Emelliene Uwimana has been secretly living on top of human bodies of Tutsi killed during the 1994 genocide against Tutsi.
When Genocide erupted, Uwimana was living in Gahoromani – a famous trading area in Kabeza village, Gako cell in Masaka sector in Kicukiro district – just 20km from the capital Kigali.
For all this period, she has enjoyed sleep at night, carried all her daily activities in a house and compound covering mass graves containing genocide victims.
She gave birth to two children in the same compound and lured a dozen of tenants, earned money from them and rejoiced whenever she was paid rent.
This week, a mass grave as deep as 30 meters wasa duscovered in the living room of her 3 bedroom house, but her kitchen and annexes that host tenants are also said to have other mass graves.
Since the aftermath of the Genocide which claimed over one million Tutsi, Uwimana had remained tight-lipped and could not tell Genocide survivors that several bodies of their relatives are buried under her house and all over her compund.
It was only on Wednesday May 16, 2018 when security officers and local leaders got a tip-off from one of the witnesses that mass graves were under Uwimana’s home.
On Friday, KT Press visited this site where the community joined efforts to exhume the remains so that victims are buried in dignity.
Uwimana is currently detained as investigations continue – local leaders of the area told KT Press.
Deniers will always deny-but what about Safari’s mass graves?
At a time Rwanda is fighting genocide denial, the community is discovering fresh and really shocking signs that the genocide was prepared meticulously and planners wanted to make sure that the world would never see a single sign.
Few meters from Uwimana’s home – at another house belonging to a one Safari Hermenegilde, other mass graves have been discovered inside his compound.
Safari was convicted of Genocide Crimes, but later set free in 2008. According to genocide survivors in the area, Safari returned to his home shortly after his release.
He later on relocated to Kayonza district in the Eastern Province, leaving his property to tenants who deposit monthly rent on his account.
None had revealed what was underneath his huge compound which has a dozen of tenants.
But this week, it was discovered that the mass graves, 30 meters deep and plus, were dug way before the Genocide, with a plan to dump the Tutsi.
To ensure his plan was successfully executed in a way that the information would never leak, Safari hired people from Musanze district in Northern Rwanda to construct his house but he used them for much more work.
This was a trick he used to dig mass graves inside his compound, survivors at the site told KT Press.
When the genocide escalated, Safari and his fellow genocidaires dumped in the Tutsi, and sealed the mass graves using steel and concrete before leveling the ground for the house.
He later on added more houses on the graves, to make sure that the matter is completely private and no room to dig deep.
“In most of these mass graves, victims were killed, buried and militias covered them with trash and soil after burning them with acid,” Innocent Gasinzigwa, head of Ibuka, an umbrella organization of genocide survivors in Masaka sector told KT Press.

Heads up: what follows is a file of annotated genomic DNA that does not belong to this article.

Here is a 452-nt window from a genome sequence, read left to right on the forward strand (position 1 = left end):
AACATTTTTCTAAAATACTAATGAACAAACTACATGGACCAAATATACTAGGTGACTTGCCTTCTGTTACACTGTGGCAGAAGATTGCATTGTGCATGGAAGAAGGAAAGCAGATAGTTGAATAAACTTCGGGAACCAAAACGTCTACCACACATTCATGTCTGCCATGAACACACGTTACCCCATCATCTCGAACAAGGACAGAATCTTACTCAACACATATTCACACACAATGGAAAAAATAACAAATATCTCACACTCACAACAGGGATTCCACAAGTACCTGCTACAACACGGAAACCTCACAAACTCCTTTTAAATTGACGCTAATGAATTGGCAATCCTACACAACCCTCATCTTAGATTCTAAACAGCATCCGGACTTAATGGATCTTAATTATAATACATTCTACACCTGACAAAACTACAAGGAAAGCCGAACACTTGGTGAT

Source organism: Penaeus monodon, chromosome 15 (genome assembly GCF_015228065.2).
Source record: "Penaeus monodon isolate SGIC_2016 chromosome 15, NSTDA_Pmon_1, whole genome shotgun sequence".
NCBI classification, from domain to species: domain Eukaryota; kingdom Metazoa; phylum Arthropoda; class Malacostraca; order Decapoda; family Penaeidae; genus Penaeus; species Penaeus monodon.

In fact, some remains have totally been destroyed due to acid.
So deep mass grave that they were obliged to use vantillation to help the person digging
However, everything that was not touched by acid can still be identified. For example, at Safari’s home, hundreds of clothes were found intact.
Shoes and sandals can also be seen – giving an opportunity for one to identify their relatives.
“We have started calling upon Genocide survivors to come and visit the sites to see whether their relatives can be found here,” said Gasinzigwa.
Devota Mujawingoma, a Genocide survivor was among those who got the message and came to find out.
On Friday, Mujawingoma was cleaning remains of the victims discovered in mass graves.
During the Genocide, she was living on the next hill in Muyumbu – about 5kms from where the mass graves were found. All her relatives were wiped out during the 100-day massacres.
However, she never had a chance to find any of her relatives.
“I have dedicated my time at every mass grave discovered around here. I always come to see if I can discover any of my relatives,” Mujawingoma told KT Press as she gently checked every cloth dug from mass graves.
Unfortunately, she had until 10 am on Friday, May 18, 2018, not discovered any of her relatives.
“I will relentless stay here until all mass graves are cleared,” Mujawingoma said in a sober voice.
Meanwhile, 12 mass graves have been discovered so far in Gahoromani.
More than 207 remains have also been exhumed, with several others hard to be distinguished from mixed trash and soil.
Victims were transported from Gasabo and Kicukiro districts before being killed and buried in the mass graves.
Back to Safari – the owner of the house where latest mass graves were discovered in Gahoroman, he reportedly owns big businesses in Kayonza district and maize miller business in Gahoromani.
But at the time news broke out of mass graves being discovered, there is fear he could have fled the country.
All photos by Plaisir Muzogeye